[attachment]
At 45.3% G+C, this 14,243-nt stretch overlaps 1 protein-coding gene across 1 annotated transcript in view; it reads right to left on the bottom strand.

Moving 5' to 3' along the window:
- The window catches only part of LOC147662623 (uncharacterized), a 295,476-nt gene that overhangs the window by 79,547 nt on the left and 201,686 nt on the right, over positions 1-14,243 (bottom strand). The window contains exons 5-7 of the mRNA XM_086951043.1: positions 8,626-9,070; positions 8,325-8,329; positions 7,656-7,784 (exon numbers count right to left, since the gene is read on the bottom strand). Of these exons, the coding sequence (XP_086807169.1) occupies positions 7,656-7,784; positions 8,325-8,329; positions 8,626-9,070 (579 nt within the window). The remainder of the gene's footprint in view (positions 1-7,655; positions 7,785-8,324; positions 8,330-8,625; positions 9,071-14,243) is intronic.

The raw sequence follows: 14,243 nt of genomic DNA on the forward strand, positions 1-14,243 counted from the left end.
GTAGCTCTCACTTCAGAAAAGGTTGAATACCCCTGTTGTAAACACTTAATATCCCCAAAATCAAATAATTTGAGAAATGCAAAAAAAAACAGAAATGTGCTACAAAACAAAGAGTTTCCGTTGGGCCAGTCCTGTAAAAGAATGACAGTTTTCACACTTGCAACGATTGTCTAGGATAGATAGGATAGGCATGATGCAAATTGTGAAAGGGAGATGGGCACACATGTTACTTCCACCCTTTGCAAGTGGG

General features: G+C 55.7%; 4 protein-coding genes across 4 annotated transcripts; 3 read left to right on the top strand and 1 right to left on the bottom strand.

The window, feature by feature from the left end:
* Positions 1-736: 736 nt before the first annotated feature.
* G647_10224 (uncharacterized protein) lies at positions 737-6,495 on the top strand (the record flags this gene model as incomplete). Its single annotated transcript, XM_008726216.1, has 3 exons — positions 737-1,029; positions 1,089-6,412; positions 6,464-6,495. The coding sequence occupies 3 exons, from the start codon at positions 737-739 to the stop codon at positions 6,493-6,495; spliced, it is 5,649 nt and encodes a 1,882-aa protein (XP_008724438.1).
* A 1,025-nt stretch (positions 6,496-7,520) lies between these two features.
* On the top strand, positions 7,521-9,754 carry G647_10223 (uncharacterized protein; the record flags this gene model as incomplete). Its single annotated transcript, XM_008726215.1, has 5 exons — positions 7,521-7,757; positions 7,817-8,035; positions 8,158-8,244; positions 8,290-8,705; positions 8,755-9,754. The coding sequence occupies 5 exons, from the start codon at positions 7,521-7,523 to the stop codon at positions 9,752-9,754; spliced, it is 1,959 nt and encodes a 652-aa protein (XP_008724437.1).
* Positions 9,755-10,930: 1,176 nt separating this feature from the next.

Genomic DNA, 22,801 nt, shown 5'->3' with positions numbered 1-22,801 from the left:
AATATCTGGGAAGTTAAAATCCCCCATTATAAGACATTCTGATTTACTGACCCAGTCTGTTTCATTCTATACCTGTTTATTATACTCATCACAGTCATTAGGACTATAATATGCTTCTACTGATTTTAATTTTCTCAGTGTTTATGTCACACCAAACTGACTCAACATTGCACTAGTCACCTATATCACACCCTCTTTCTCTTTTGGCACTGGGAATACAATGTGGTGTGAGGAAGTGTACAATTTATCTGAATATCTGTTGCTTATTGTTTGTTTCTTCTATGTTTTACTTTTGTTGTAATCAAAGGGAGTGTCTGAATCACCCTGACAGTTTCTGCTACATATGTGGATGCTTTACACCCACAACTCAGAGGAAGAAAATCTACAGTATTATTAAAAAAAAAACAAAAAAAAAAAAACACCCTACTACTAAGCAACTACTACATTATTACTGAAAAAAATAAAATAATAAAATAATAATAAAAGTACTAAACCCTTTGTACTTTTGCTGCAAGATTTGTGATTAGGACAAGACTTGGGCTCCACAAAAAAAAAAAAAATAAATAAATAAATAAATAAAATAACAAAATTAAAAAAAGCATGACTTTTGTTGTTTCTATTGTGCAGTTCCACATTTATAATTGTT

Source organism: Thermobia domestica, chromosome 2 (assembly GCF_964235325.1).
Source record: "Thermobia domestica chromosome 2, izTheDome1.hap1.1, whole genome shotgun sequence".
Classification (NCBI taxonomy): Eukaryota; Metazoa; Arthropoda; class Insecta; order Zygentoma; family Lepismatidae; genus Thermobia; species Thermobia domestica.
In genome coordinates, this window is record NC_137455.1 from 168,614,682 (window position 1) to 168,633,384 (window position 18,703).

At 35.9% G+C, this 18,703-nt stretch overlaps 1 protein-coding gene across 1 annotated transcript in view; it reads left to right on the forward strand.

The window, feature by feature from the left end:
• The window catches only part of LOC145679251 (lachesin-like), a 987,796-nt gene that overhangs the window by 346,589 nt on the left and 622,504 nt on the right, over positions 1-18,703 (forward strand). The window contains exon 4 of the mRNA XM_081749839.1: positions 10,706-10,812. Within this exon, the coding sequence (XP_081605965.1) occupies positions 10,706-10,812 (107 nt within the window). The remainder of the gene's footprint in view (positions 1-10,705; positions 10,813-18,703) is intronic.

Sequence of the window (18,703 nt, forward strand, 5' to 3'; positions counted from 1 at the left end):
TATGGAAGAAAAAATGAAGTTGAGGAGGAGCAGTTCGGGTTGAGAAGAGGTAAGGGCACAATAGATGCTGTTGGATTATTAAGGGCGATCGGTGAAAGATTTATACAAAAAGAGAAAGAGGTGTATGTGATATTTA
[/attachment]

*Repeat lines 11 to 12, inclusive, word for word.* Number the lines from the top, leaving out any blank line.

* On the top strand, positions 7,521-9,754 carry G647_10223 (uncharacterized protein; the record flags this gene model as incomplete). Its single annotated transcript, XM_008726215.1, has 5 exons — positions 7,521-7,757; positions 7,817-8,035; positions 8,158-8,244; positions 8,290-8,705; positions 8,755-9,754. The coding sequence occupies 5 exons, from the start codon at positions 7,521-7,523 to the stop codon at positions 9,752-9,754; spliced, it is 1,959 nt and encodes a 652-aa protein (XP_008724437.1).
* Positions 9,755-10,930: 1,176 nt separating this feature from the next.